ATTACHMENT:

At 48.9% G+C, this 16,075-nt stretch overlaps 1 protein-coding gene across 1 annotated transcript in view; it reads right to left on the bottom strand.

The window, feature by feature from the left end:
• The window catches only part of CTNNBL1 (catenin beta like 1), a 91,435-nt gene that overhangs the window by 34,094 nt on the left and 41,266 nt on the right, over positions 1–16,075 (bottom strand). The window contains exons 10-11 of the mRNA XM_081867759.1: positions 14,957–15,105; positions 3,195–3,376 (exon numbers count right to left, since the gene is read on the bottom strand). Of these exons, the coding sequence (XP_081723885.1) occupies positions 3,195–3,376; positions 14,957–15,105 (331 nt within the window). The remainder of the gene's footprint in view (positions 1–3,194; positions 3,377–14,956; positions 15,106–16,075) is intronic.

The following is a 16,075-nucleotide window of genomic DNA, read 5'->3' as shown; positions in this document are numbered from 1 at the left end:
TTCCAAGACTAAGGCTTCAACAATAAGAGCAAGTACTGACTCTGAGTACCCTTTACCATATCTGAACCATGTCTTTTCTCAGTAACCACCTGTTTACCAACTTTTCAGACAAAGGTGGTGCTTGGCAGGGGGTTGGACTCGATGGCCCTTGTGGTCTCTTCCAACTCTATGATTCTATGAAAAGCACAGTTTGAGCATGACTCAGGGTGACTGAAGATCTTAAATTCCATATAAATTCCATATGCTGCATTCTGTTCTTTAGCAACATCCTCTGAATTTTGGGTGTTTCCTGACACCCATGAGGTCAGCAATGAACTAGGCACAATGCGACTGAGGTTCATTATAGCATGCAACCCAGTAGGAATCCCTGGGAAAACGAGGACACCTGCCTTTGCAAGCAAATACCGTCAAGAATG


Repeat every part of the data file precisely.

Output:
At 48.9% G+C, this 16,075-nt stretch overlaps 1 protein-coding gene across 1 annotated transcript in view; it reads right to left on the bottom strand.

The window, feature by feature from the left end:
• The window catches only part of CTNNBL1 (catenin beta like 1), a 91,435-nt gene that overhangs the window by 34,094 nt on the left and 41,266 nt on the right, over positions 1–16,075 (bottom strand). The window contains exons 10-11 of the mRNA XM_081867759.1: positions 14,957–15,105; positions 3,195–3,376 (exon numbers count right to left, since the gene is read on the bottom strand). Of these exons, the coding sequence (XP_081723885.1) occupies positions 3,195–3,376; positions 14,957–15,105 (331 nt within the window). The remainder of the gene's footprint in view (positions 1–3,194; positions 3,377–14,956; positions 15,106–16,075) is intronic.

The following is a 16,075-nucleotide window of genomic DNA, read 5'->3' as shown; positions in this document are numbered from 1 at the left end:
TTCCAAGACTAAGGCTTCAACAATAAGAGCAAGTACTGACTCTGAGTACCCTTTACCATATCTGAACCATGTCTTTTCTCAGTAACCACCTGTTTACCAACTTTTCAGACAAAGGTGGTGCTTGGCAGGGGGTTGGACTCGATGGCCCTTGTGGTCTCTTCCAACTCTATGATTCTATGAAAAGCACAGTTTGAGCATGACTCAGGGTGACTGAAGATCTTAAATTCCATATAAATTCCATATGCTGCATTCTGTTCTTTAGCAACATCCTCTGAATTTTGGGTGTTTCCTGACACCCATGAGGTCAGCAATGAACTAGGCACAATGCGACTGAGGTTCATTATAGCATGCAACCCAGTAGGAATCCCTGGGAAAACGAGGACACCTGCCTTTGCAAGCAAATACCGTCAAGAATG